If the filled bags are wide, the handles of the outer bags will be at a large angle $\theta$ to the vertical, requiring a large force $T=\frac{W}{\cos\theta}$. This force tends towards infinity as the handle becomes horizontal $(\theta \to 90^{\circ})$. The outermost handles are much more likely to break than the innermost handle $(\theta = 0^{\circ})$.

Edit 1

Scenario #1 in RowanC's answer can be analysed in the same way. Assuming that the upper part of the bags have a trapezoidal shape, they spread out in an arc, with the middle bag supporting some of the weight of the outer bags.

Balancing forces on all 3 bags we get $T_2+2T_1\cos\theta=3W$. Balancing forces on the outer bags we get $2T_1(1-\cos^2\alpha)=W$ since $\theta=180^{\circ}-2\alpha$. Therefore $T_2(1-\cos^2\alpha)=(4-5\cos^2\alpha)W$.

• If $2(1-\cos^2\alpha) \lt 1$ then $T_1 \gt W$ - the outer bags bear more than their own weight. This happens for $\alpha \lt 45^{\circ}$.
• If $2(4-5\cos^2\alpha) \gt 1$ then $T_2 \gt T_1$ - the middle bag bears more weight than the outer bags. This happens when $\alpha \gt 33.2^{\circ}$.

A more thorough analysis could balance the torque on each bag.

• Even when you hang one or more on your forearm, they still typically but-up against one another so that each bag isn't hanging vertically anymore, and this type of analysis is relevant.
– Dave
Mar 17, 2017 at 13:38
• Also, material fatigue. Mar 17, 2017 at 13:42
• I have made a lot of anecdotal observations that support this as well. When I have had paper bags tear, it is almost always the one with the most angle on the handle. The other thing to add to this answer is it's not just a question of higher magnitudes of force; it's a lot easier to tear a piece of paper starting at one point than it is to just pull it straight apart: If the handles are at an angle the stress is no longer evenly distributed at the handle attachment point (like the bags were designed for) or on the handle itself. It could easily open a tear, and once that starts, it's over. Mar 17, 2017 at 22:45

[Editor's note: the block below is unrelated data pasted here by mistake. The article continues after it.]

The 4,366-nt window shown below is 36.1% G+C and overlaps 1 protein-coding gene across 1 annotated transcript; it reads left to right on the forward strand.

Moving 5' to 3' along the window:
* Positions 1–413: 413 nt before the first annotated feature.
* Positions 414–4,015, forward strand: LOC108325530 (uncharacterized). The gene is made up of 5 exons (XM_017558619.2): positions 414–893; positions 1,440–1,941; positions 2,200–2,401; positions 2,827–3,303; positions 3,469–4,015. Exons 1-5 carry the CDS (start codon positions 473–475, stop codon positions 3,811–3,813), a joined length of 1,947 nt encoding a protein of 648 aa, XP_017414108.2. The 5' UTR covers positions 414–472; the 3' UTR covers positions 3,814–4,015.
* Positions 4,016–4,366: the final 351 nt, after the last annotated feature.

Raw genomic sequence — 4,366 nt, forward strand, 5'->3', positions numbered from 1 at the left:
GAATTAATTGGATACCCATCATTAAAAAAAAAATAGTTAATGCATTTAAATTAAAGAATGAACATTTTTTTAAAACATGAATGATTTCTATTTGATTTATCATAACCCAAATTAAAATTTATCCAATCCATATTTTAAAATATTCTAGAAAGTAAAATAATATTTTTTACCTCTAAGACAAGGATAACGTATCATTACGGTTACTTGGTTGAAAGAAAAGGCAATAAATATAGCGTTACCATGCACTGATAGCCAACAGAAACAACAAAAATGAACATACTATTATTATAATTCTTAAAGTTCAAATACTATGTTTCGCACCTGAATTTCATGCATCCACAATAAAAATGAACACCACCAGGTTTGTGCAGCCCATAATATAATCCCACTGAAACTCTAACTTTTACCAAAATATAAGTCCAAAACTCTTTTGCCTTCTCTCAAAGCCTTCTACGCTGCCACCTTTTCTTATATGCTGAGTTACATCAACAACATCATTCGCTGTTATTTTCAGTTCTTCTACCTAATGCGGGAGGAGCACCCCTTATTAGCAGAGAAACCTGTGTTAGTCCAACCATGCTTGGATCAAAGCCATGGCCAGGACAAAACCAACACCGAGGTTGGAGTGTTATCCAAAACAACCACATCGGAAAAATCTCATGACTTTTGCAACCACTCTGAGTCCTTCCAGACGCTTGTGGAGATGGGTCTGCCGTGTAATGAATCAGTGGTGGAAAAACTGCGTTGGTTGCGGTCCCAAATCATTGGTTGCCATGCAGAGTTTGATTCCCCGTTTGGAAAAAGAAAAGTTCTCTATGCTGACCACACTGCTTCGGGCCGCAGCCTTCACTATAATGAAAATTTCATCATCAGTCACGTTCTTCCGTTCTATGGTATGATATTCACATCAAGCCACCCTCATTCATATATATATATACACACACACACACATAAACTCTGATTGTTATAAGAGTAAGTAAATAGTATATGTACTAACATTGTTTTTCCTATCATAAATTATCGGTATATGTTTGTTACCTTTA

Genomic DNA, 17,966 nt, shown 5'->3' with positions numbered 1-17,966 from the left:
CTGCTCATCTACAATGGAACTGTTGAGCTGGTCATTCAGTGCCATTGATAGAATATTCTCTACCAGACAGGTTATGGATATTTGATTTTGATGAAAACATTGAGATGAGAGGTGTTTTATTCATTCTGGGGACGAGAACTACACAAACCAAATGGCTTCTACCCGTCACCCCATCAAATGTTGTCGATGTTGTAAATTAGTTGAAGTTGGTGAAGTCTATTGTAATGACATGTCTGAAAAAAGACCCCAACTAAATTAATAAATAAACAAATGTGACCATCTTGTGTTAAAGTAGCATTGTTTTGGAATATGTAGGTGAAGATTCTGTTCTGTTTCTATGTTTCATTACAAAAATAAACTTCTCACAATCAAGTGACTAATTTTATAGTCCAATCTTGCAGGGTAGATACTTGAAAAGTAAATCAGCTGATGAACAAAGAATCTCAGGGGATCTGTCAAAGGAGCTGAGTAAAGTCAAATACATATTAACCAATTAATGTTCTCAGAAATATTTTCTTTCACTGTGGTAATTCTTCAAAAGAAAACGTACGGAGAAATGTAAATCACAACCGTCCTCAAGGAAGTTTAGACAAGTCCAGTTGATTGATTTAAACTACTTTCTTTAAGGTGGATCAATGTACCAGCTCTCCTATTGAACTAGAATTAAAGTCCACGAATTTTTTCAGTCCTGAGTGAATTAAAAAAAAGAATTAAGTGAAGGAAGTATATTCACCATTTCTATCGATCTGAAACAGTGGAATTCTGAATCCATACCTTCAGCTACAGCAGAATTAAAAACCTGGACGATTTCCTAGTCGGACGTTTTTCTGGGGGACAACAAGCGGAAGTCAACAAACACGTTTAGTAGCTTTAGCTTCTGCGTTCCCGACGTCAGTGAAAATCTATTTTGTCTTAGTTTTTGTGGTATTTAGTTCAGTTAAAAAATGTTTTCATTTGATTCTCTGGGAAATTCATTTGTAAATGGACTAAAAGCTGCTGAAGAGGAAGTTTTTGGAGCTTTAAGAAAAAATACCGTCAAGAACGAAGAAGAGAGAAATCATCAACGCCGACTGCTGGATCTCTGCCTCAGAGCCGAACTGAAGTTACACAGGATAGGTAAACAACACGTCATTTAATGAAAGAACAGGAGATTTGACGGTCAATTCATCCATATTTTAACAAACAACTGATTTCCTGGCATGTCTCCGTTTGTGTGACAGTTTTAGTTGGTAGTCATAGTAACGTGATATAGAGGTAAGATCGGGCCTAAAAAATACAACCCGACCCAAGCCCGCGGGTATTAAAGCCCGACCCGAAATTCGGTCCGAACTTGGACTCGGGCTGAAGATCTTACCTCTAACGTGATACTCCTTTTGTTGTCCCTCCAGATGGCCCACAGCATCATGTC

• Also relevant is that the outermost of each bag's two handles will carry nearly all of the weight. I would never carry paper-handled bags like this! Mar 19, 2017 at 14:48
• @JasonC Good point about the attachment point. If the handles were attached to a solid wall, the attachment would fail for a smaller force if pulled at an angle (greatest effect anti-parallel at 180 degrees) vs being pulled parallel (o degrees). However, I think with paper bags the bag would bend and keep the attachment and handle aligned. Mar 20, 2017 at 19:18

The human body is a mighty complicated system. The forces involved are not simple static forces but dynamic ones that are constantly being adjusted as you walk.

When you take a step, you use your body to cushion the blow like a shock absorber. This cushioning reduces the maximum force experienced by the bag. If you're better at cushioning, you are less likely to rip the bag.

Empirically, humans are better at maintaining this cushioning for lighter loads. As the loads get higher, we start using more drastic motions to try to keep the bags where they belong, and these motions can lead to more forces.

Most likely you took a step, landed with a fair bit of force (you are carrying a load), and failed to properly absorb the shock. You probably also unconsciously did a correction as you tried to recover, which often applies far more force than the original shock.